How to Shim a Starter on a Chevrolet

by Russell Wood

The starter motor on your Chevrolet engine is designed to spin when you turn on the key, which spins the flywheel and starts up the engine. The relationship between the flywheel and the starter gear can be a bit finicky, and if there isn't enough clearance between the two gears, you can get grinding sounds, and have problems starting. The fix is to add a starter shim or two, depending on the proper spacing.

1

Lift up the front of the vehicle using the jack and secure it on jack stands. The vehicle should be completely secure on the jack stands before you crawl underneath it.

2

Disconnect the positive terminal of the battery using an open-end wrench. Crawl underneath the vehicle and locate the starter, which will be near the flywheel between the transmission and the engine. Uncurl the paper clip and try to get the clip between the gear on the starter motor and the flywheel. You need about 1/16-inch of clearance, and the paper clip is a good way to determine that size. If you can't fit it in there, you should add at least one shim.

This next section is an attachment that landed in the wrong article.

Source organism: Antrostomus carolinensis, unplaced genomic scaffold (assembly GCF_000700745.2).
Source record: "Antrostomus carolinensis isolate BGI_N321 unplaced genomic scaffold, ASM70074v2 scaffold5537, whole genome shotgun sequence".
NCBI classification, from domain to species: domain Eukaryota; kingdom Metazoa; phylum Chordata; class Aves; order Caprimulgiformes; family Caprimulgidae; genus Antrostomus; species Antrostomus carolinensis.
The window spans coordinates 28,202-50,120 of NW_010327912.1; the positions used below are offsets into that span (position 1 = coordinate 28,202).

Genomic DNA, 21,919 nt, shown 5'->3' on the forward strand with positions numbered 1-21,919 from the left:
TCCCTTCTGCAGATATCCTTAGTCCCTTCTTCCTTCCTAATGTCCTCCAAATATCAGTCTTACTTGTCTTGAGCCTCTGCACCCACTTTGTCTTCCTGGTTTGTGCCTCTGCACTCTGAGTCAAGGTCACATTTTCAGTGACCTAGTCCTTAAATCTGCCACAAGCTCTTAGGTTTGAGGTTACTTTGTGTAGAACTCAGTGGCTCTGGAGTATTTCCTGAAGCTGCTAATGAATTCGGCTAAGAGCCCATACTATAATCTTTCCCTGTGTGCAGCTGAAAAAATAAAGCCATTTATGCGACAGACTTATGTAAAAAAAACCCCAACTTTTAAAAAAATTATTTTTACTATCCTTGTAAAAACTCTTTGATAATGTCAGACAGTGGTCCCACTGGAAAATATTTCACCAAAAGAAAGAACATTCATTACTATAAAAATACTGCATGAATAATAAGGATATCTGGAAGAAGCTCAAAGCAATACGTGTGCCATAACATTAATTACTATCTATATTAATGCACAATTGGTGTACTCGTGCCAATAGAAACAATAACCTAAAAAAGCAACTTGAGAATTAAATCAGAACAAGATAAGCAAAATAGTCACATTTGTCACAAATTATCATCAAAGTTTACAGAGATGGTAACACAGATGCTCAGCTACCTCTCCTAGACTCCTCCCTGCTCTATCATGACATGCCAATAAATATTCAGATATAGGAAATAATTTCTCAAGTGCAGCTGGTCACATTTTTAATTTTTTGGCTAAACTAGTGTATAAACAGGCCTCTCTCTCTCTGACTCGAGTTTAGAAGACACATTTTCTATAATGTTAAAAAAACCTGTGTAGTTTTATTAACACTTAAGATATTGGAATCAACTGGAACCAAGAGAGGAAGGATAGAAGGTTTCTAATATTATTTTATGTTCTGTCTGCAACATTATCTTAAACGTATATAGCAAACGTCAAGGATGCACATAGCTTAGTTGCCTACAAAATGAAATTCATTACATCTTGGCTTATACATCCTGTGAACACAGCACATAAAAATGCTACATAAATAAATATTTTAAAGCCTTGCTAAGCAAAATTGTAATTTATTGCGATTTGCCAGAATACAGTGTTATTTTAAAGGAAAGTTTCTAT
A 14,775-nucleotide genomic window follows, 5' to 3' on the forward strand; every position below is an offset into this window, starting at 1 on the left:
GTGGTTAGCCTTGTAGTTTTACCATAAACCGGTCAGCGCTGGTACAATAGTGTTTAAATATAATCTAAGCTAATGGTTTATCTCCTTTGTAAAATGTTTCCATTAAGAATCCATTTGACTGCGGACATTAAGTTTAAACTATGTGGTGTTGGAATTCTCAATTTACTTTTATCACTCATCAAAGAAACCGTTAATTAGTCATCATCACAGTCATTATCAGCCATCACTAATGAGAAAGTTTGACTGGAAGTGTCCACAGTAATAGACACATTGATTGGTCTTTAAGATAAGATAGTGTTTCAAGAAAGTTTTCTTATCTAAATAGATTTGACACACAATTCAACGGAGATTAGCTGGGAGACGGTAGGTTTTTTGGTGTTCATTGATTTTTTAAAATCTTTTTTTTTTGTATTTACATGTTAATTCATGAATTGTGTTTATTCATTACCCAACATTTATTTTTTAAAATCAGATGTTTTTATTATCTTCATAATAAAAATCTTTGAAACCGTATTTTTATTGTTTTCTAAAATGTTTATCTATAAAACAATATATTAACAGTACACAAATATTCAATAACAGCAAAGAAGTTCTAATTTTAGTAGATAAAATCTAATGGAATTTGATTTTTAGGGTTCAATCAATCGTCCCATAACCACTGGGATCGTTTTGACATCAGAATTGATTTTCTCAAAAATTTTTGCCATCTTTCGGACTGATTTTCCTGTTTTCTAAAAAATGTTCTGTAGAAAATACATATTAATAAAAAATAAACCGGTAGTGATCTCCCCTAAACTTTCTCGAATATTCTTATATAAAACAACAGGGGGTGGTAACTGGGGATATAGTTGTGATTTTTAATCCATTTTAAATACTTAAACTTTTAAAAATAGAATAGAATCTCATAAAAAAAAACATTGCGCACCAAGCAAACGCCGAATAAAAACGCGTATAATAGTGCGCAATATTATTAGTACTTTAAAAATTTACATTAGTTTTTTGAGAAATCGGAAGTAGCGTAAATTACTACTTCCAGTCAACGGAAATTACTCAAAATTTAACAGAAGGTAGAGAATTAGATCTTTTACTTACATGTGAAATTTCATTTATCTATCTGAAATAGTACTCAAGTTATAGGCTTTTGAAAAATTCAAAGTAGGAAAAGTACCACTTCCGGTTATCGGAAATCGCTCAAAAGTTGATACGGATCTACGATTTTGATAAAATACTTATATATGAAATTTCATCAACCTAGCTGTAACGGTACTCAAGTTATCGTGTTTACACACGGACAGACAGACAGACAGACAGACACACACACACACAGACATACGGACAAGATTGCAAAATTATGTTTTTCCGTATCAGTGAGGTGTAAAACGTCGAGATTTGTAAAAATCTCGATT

3

Unbolt the starter from the engine using the 3/8-inch ratchet and socket, and place a shim onto both bolts on the starter. Bolt the starter motor back onto the engine block. Test with the paper clip again, and if the paper clip still doesn't fit, repeat the process and add another shim. Do this until the paper clip fits in between the gaps.

4

Reconnect the positive terminal on the battery using an open-end wrench. Lower the vehicle off of the jack stands using the jack. Start the motor and listen for any grinding, and make sure it starts smoothly. If it doesn't start, remove one shim and try again. If it starts smoothly but you hear grinding, add another shim to your process.

Items you will need

About the Author

Russell Wood is a writer and photographer who attended Arizona State University. He has been building custom cars and trucks since 1994, including several cover vehicles. In 2000 Wood started a career as a writer, and since then he has dedicated his business to writing and photographing cars and trucks, as well as helping people learn more about how vehicles work.

Photo Credits

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